Kirry [looking around]: Are you in, Lizzie? [Coming into room, calls again and knocks on floor.] Are you theer, Lizzie? Aw, well now, an’ me come all the way from Lhergy Rennie to be disappointed like this. [Lifts cosy from tea-pot.] Tea made, too, so she can’t be far. Gone over the road to see Jem’s mother, it’s like. Them two is thick thremenjus they’re sayin’–the both of them sartain sure the poor falla will come home again. [Looks at cakes on hearth, tries one, finishes it, then another.] These is good, though. I’m hungry, too. What’s keepin’ her at all? [Takes a chair and sits down.] I may as well be takin’ ress for all, for I’m tired scandalous walking about the town an’ houlin’ on to the parcels. You’d think the people was made of elbows the way they’re knockin’ up against you when you’re thryin’ to have a look in at the shop windows. It’s terribly lonely, too, among such a sight of people. Well Lizzie is better off than me, for she have got a memory anyway. [Taking picture from shelf and looking wistfully at it, holding it out to the light.] Isn’t that the very marra of Jem! What’s this readin’ below–middlin’ small writin’, too. [Reads slowly and laboriously]: “’Tis batther to have loved and lost, than never to have loved at all.” Well that’s nice readin’, too. I wonder did Jem send her that in a latther one time? Dear me, it’s time I was lookin’ roun’, too, or I’ll be goin’ a leavin’ worse nor Lizzie; but the men’s sceerce thremenjus–an’ middlin’ shy, too, they’re savin’. [Walks about restlessly, sees hat lying on settle, picks it up and turns it round admiringly in her hand.] Aw, see that now. She’ve been thrimmin’ a new hat for Sunday. Tossed up middlin’ stylish at her, too! Well, now, is the girl making out that he really will come home an’ not lost at all, as they said he was? [Tries on hat.] I would like to look in the glass now to see does it suit me. Hollantide an’ all, when they’re sayin’ the man you’re to have will come and look over your shoulder in the glass. Still an’ for all it’s middlin’ serious thryin’ them things. I don’t know have I got the nerve! But it’s early yet, an’ besides there’ll not he no ill-wans goin’ about to-night when all Them Others is goin’ through the world. I’ll thry it anyhow.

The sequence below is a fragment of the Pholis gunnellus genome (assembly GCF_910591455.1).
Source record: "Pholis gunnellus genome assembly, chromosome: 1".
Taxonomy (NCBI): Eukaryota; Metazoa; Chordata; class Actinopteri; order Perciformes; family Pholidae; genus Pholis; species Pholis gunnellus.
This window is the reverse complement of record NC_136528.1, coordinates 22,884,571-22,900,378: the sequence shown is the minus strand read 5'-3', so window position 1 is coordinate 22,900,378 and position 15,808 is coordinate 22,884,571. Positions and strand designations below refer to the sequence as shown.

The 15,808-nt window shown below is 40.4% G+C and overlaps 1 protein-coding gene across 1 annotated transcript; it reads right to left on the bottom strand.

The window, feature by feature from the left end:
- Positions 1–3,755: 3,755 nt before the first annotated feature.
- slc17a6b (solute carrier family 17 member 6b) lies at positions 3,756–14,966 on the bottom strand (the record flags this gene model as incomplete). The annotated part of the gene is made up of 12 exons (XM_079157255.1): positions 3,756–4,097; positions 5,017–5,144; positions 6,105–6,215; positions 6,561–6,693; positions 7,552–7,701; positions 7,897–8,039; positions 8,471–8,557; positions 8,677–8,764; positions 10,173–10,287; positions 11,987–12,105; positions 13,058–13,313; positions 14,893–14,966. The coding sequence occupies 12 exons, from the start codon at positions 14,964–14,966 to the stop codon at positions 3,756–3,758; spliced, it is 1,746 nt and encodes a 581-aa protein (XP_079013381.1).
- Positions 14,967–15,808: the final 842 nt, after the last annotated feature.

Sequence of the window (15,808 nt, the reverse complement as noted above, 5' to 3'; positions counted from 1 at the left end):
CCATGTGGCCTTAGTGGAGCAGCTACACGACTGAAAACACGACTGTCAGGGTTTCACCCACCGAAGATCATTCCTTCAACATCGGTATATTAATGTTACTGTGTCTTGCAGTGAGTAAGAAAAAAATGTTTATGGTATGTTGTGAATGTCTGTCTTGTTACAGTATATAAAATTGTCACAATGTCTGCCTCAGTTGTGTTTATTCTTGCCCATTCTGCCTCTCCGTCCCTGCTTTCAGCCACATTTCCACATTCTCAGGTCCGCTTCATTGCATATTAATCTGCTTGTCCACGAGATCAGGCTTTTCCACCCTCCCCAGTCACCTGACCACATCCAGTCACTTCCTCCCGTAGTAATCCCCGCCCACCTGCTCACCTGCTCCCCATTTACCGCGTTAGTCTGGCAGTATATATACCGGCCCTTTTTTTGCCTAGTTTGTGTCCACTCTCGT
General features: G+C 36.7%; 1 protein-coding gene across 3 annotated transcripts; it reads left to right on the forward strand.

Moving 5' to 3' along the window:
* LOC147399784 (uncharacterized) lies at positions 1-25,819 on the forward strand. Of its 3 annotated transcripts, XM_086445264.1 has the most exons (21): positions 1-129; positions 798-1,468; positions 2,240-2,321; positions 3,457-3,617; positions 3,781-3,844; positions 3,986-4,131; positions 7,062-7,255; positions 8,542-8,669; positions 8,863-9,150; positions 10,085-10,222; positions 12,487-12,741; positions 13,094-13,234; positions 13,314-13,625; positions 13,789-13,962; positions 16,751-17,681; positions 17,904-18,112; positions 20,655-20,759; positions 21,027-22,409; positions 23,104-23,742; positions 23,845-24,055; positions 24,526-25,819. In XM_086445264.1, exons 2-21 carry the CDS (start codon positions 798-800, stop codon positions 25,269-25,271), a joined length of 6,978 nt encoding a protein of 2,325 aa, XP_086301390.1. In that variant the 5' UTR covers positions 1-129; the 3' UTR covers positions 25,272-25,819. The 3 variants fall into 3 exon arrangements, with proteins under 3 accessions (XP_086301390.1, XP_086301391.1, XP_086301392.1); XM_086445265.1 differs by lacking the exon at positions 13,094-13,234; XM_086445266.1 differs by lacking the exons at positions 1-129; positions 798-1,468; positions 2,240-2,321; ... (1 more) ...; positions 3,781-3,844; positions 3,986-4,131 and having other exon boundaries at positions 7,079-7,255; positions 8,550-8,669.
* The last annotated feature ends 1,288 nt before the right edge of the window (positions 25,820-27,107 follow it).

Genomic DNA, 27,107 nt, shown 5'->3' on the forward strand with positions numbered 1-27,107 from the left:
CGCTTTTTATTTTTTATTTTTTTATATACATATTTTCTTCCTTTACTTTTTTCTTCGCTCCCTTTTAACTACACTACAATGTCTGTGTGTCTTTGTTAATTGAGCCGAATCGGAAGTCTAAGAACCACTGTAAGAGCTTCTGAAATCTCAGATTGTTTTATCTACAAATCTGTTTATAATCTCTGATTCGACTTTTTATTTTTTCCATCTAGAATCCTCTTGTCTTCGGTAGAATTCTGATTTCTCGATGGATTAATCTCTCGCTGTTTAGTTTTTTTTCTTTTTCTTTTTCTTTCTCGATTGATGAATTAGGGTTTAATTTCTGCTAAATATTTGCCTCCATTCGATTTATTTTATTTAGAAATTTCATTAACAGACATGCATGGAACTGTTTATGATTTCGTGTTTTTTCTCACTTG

Goes up to mirror and looks at herself smilingly, admiring the hat. Enter Bobby, who, seeing Kirry, tip-toes towards her and grins over her shoulder in the glass. Kirry turns round with a shriek, and hits him smartly.